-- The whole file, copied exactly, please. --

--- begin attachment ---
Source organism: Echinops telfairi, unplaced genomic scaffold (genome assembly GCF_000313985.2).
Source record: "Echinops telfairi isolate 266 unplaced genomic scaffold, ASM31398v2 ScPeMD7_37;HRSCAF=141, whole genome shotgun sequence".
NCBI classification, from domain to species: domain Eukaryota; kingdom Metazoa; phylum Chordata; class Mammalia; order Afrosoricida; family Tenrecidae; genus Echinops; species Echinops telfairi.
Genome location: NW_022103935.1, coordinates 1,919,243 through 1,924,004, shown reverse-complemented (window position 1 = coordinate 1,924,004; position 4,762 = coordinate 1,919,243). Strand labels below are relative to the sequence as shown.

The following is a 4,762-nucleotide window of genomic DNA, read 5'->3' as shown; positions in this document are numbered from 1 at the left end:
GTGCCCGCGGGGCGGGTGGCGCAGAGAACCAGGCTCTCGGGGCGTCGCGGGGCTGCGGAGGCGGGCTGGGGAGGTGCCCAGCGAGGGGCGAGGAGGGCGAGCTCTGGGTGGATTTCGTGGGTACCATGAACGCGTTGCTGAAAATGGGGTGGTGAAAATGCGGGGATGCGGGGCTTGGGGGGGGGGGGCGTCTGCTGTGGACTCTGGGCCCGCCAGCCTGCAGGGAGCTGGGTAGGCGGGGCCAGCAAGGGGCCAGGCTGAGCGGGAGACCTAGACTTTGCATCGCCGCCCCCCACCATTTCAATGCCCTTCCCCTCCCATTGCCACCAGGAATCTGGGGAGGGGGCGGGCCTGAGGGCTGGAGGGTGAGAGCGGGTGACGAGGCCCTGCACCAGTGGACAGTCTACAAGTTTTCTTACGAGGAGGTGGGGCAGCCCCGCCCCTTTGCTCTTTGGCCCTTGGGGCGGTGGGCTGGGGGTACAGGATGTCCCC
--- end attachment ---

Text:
Source organism: Echinops telfairi, unplaced genomic scaffold (genome assembly GCF_000313985.2).
Source record: "Echinops telfairi isolate 266 unplaced genomic scaffold, ASM31398v2 ScPeMD7_37;HRSCAF=141, whole genome shotgun sequence".
NCBI classification, from domain to species: domain Eukaryota; kingdom Metazoa; phylum Chordata; class Mammalia; order Afrosoricida; family Tenrecidae; genus Echinops; species Echinops telfairi.
Genome location: NW_022103935.1, coordinates 1,919,243 through 1,924,004, shown reverse-complemented (window position 1 = coordinate 1,924,004; position 4,762 = coordinate 1,919,243). Strand labels below are relative to the sequence as shown.

The following is a 4,762-nucleotide window of genomic DNA, read 5'->3' as shown; positions in this document are numbered from 1 at the left end:
GTGCCCGCGGGGCGGGTGGCGCAGAGAACCAGGCTCTCGGGGCGTCGCGGGGCTGCGGAGGCGGGCTGGGGAGGTGCCCAGCGAGGGGCGAGGAGGGCGAGCTCTGGGTGGATTTCGTGGGTACCATGAACGCGTTGCTGAAAATGGGGTGGTGAAAATGCGGGGATGCGGGGCTTGGGGGGGGGGGGCGTCTGCTGTGGACTCTGGGCCCGCCAGCCTGCAGGGAGCTGGGTAGGCGGGGCCAGCAAGGGGCCAGGCTGAGCGGGAGACCTAGACTTTGCATCGCCGCCCCCCACCATTTCAATGCCCTTCCCCTCCCATTGCCACCAGGAATCTGGGGAGGGGGCGGGCCTGAGGGCTGGAGGGTGAGAGCGGGTGACGAGGCCCTGCACCAGTGGACAGTCTACAAGTTTTCTTACGAGGAGGTGGGGCAGCCCCGCCCCTTTGCTCTTTGGCCCTTGGGGCGGTGGGCTGGGGGTACAGGATGTCCCC